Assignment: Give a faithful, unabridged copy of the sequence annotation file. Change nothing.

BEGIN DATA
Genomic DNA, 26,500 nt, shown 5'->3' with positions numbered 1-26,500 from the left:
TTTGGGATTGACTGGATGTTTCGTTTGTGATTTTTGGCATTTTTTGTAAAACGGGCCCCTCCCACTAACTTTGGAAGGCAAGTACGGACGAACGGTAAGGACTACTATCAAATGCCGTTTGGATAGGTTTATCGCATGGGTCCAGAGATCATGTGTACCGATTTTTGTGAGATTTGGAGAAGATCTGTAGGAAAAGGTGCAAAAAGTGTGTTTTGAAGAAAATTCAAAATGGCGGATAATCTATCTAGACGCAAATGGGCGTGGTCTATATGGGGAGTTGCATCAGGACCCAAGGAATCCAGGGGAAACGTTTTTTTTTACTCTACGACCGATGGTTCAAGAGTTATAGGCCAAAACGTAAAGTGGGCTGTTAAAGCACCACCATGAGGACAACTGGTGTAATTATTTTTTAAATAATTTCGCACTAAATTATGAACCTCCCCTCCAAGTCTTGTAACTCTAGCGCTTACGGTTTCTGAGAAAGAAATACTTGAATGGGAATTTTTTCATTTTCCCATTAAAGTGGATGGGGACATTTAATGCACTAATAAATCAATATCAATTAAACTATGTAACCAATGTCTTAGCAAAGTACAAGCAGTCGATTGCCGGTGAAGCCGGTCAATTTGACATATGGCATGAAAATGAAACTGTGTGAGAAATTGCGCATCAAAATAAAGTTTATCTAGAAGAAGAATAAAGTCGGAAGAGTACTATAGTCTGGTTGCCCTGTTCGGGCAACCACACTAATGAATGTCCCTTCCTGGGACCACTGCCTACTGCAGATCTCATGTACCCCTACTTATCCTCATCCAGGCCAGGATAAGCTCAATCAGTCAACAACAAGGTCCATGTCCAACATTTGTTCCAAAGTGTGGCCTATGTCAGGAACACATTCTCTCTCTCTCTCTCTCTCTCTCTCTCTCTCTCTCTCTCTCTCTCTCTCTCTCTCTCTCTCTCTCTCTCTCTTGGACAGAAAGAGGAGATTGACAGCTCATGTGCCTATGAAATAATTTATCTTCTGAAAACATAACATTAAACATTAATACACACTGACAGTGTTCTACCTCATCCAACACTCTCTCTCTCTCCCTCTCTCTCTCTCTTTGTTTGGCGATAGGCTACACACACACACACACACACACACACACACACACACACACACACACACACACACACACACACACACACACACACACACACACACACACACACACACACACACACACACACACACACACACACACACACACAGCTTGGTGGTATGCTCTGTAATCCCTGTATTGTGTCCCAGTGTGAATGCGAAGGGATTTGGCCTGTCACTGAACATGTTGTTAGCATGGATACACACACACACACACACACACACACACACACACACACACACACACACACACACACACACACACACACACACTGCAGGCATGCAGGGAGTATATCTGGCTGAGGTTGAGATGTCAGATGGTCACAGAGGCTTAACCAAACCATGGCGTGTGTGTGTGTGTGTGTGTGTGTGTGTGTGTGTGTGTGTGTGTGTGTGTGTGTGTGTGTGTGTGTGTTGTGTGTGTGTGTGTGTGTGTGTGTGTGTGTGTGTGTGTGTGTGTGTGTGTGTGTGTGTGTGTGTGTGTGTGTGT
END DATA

Genomic DNA, 26,500 nt, shown 5'->3' with positions numbered 1-26,500 from the left:
TTTGGGATTGACTGGATGTTTCGTTTGTGATTTTTGGCATTTTTTGTAAAACGGGCCCCTCCCACTAACTTTGGAAGGCAAGTACGGACGAACGGTAAGGACTACTATCAAATGCCGTTTGGATAGGTTTATCGCATGGGTCCAGAGATCATGTGTACCGATTTTTGTGAGATTTGGAGAAGATCTGTAGGAAAAGGTGCAAAAAGTGTGTTTTGAAGAAAATTCAAAATGGCGGATAATCTATCTAGACGCAAATGGGCGTGGTCTATATGGGGAGTTGCATCAGGACCCAAGGAATCCAGGGGAAACGTTTTTTTTTACTCTACGACCGATGGTTCAAGAGTTATAGGCCAAAACGTAAAGTGGGCTGTTAAAGCACCACCATGAGGACAACTGGTGTAATTATTTTTTAAATAATTTCGCACTAAATTATGAACCTCCCCTCCAAGTCTTGTAACTCTAGCGCTTACGGTTTCTGAGAAAGAAATACTTGAATGGGAATTTTTTCATTTTCCCATTAAAGTGGATGGGGACATTTAATGCACTAATAAATCAATATCAATTAAACTATGTAACCAATGTCTTAGCAAAGTACAAGCAGTCGATTGCCGGTGAAGCCGGTCAATTTGACATATGGCATGAAAATGAAACTGTGTGAGAAATTGCGCATCAAAATAAAGTTTATCTAGAAGAAGAATAAAGTCGGAAGAGTACTATAGTCTGGTTGCCCTGTTCGGGCAACCACACTAATGAATGTCCCTTCCTGGGACCACTGCCTACTGCAGATCTCATGTACCCCTACTTATCCTCATCCAGGCCAGGATAAGCTCAATCAGTCAACAACAAGGTCCATGTCCAACATTTGTTCCAAAGTGTGGCCTATGTCAGGAACACATTCTCTCTCTCTCTCTCTCTCTCTCTCTCTCTCTCTCTCTCTCTCTCTCTCTCTCTCTCTCTCTCTCTCTCTCTTGGACAGAAAGAGGAGATTGACAGCTCATGTGCCTATGAAATAATTTATCTTCTGAAAACATAACATTAAACATTAATACACACTGACAGTGTTCTACCTCATCCAACACTCTCTCTCTCTCCCTCTCTCTCTCTCTTTGTTTGGCGATAGGCTACACACACACACACACACACACACACACACACACACACACACACACACACACACACACACACACACACACACACACACACACACACACACACACACACACACACACACACACACACACACACACACACACAGCTTGGTGGTATGCTCTGTAATCCCTGTATTGTGTCCCAGTGTGAATGCGAAGGGATTTGGCCTGTCACTGAACATGTTGTTAGCATGGATACACACACACACACACACACACACACACACACACACACACACACACACACACACACACACACACACACACACTGCAGGCATGCAGGGAGTATATCTGGCTGAGGTTGAGATGTCAGATGGTCACAGAGGCTTAACCAAACCATGGCGTGTGTGTGTGTGTGTGTGTGTGTGTGTGTGTGTGTGTGTGTGTGTGTGTGTGTGTGTGTGTGTGTGTTGTGTGTGTGTGTGTGTGTGTGTGTGTGTGTGTGTGTGTGTGTGTGTGTGTGTGTGTGTGTGTGTGTGTGTGTGT